David Greene

David Greene is an award-winning journalist and New York Times best-selling author. He is a host of NPR's Morning Edition, the most listened-to radio news program in the United States, and also of NPR's popular morning news podcast, Up First.

Prior to taking on his current role in 2012, Greene was an NPR foreign correspondent based in Moscow covering the region from Ukraine and the Baltics east to Siberia. During that time he brought listeners stories as wide-ranging as Chernobyl 25 years later and Beatles-singing Russian Babushkas. He wrote the best-selling book Midnight in Siberia, capturing Russian life on a journey across the Trans-Siberian Railway.

Greene later won an Edward R. Murrow Award for his interview with two young men badly beaten by authorities in the Russian republic of Chechnya as part of a campaign to target gay men. Greene also spent a month in Libya reporting riveting stories in the most difficult of circumstances as NATO bombs fell on Tripoli. He was honored with the 2011 Daniel Schorr Journalism Prize from WBUR and Boston University for that coverage of the Arab Spring.

Greene's voice became familiar to NPR listeners from his four years covering the White House. To report on former President George W. Bush's second term, he spent hours in NPR's spacious booth in the basement of the West Wing (it's about the size of your average broom closet). He also spent time trekking across five continents, reporting on White House visits to places like Iraq, Afghanistan, Mongolia, Rwanda, Uruguay – and, of course, Crawford, Texas.

During the days following Hurricane Katrina, Greene was aboard Air Force One when President Bush flew low over the Gulf Coast and caught his first glimpse of the storm's destruction. On the ground in New Orleans, Greene brought listeners a moving interview with the late Ethel Williams, a then-74-year-old flood victim who got an unexpected visit from the president.

Greene was an integral part of NPR's coverage of the historic 2008 election, reporting on Hillary Clinton's campaign from start to finish, and also focusing on how racial attitudes were playing into voters' decisions. The White House Correspondents' Association took special note of Greene's report on a speech by then-candidate Barack Obama addressing the nation's racial divide. Greene was given the Association's 2008 Merriman Smith Award for deadline coverage of the presidency.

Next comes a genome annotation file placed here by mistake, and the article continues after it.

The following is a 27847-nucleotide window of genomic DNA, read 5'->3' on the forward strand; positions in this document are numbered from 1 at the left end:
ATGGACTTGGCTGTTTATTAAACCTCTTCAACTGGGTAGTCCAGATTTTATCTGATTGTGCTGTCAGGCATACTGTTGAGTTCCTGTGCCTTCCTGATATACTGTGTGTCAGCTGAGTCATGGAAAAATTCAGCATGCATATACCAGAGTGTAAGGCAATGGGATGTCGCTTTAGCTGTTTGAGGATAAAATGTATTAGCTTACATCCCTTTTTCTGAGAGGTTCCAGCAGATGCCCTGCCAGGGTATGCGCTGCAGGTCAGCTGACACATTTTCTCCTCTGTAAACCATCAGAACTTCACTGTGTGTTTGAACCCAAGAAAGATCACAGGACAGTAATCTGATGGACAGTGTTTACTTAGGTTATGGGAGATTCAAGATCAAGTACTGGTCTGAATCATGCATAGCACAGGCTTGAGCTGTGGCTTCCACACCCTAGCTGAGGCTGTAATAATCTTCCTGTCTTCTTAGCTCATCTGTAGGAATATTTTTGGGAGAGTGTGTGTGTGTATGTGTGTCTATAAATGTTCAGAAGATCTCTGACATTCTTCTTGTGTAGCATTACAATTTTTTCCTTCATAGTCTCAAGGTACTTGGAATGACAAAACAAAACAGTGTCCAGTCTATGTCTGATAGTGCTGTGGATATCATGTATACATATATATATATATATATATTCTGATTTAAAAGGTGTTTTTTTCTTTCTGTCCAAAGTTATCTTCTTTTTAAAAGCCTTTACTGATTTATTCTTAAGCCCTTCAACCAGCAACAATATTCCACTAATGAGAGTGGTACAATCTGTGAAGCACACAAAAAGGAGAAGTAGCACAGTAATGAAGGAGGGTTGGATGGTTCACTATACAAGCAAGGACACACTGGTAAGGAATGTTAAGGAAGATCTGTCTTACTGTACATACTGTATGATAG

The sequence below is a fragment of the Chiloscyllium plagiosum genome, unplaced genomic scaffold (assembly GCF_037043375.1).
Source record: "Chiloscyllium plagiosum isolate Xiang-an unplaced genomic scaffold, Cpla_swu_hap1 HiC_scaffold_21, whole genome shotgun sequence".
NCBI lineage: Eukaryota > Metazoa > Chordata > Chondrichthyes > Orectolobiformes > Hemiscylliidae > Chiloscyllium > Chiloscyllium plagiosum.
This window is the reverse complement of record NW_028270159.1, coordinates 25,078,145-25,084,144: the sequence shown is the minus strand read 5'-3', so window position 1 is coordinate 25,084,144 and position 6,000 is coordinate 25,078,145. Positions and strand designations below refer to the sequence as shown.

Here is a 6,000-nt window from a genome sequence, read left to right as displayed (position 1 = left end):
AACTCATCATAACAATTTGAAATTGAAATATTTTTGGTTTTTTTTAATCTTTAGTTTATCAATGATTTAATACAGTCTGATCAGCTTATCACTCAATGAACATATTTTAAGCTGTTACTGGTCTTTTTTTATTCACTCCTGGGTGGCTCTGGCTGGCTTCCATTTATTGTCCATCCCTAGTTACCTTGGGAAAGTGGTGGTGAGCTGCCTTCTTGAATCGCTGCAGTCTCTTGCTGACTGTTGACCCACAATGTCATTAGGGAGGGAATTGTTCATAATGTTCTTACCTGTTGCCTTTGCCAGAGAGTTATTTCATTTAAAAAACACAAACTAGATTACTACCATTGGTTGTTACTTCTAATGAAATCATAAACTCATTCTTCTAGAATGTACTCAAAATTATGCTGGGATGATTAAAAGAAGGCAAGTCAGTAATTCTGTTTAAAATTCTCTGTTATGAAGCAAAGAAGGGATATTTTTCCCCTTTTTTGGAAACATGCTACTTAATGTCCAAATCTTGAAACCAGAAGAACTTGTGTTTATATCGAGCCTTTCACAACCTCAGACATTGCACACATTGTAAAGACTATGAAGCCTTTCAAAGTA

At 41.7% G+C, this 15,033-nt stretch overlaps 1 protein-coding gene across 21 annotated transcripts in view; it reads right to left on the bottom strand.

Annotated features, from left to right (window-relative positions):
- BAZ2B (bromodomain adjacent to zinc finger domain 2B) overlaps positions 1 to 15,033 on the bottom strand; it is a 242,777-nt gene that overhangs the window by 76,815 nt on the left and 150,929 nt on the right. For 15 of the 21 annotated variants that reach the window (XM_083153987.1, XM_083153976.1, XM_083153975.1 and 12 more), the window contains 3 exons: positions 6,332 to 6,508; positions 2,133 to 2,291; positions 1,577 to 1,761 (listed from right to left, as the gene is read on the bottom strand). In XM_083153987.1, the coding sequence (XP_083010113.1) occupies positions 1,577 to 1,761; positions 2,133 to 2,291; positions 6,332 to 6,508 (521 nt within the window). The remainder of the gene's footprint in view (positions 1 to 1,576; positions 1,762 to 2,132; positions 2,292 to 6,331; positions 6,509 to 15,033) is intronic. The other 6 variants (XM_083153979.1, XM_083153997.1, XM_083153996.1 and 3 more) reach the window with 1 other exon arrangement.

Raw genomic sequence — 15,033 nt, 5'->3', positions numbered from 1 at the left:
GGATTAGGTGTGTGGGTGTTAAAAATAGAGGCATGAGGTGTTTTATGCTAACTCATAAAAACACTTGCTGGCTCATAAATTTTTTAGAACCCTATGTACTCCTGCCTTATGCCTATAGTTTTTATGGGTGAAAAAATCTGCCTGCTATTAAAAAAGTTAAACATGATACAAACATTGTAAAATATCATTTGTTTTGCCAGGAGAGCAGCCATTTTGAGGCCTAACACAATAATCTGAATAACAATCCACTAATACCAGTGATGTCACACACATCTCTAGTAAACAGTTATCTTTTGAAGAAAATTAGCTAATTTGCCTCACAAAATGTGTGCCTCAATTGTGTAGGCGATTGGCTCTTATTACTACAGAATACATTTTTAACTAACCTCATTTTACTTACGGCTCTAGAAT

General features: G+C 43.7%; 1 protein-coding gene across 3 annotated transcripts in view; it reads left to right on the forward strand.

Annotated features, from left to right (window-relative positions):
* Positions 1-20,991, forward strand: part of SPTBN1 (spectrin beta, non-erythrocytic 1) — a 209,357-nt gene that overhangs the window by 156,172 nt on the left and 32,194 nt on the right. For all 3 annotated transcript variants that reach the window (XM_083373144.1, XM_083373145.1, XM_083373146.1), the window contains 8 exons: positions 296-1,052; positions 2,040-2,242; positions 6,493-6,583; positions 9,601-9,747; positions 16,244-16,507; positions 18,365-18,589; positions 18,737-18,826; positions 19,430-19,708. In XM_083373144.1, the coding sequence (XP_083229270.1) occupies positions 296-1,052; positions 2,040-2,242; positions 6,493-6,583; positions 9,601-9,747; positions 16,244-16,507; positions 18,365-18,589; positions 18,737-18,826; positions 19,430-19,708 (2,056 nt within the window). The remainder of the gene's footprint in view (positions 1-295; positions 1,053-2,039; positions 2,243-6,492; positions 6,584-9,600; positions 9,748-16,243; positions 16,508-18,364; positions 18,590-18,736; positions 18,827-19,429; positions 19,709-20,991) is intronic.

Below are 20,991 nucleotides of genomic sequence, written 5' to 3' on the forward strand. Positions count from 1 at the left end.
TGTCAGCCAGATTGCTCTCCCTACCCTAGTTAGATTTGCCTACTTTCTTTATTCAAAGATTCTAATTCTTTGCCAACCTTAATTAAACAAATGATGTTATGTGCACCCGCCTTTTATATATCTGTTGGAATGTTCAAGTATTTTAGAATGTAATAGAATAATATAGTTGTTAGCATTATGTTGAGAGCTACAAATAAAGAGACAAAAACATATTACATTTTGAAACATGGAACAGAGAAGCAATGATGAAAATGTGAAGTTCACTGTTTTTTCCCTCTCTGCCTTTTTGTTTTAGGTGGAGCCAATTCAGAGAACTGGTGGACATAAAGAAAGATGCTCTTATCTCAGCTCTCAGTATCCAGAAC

After President Obama took office, Greene kept one eye trained on the White House and the other eye on the road. He spent three months driving across America – with a recorder, camera, and lots of caffeine – to learn how the recession was touching Americans during President Obama's first 100 days in office. The series was called "100 Days: On the Road in Troubled Times."

Before joining NPR in 2005, Greene spent nearly seven years as a newspaper reporter for the Baltimore Sun. He covered the White House during the Bush administration's first term and wrote about an array of other topics for the paper, including why Oklahomans love the sport of cockfighting, why two Amish men in Pennsylvania were caught trafficking methamphetamine, and how one woman brought Christmas back to a small town in Maryland.

Before graduating magna cum laude from Harvard in 1998 with a degree in government, Greene worked as the senior editor on the Harvard Crimson. In 2004, he was named co-volunteer of the year for Coaching for College, a Washington, DC, program offering tutoring to inner-city youth. He lives in Los Angeles and Washington, DC, with his wife, Rose Previte, a restauranteur.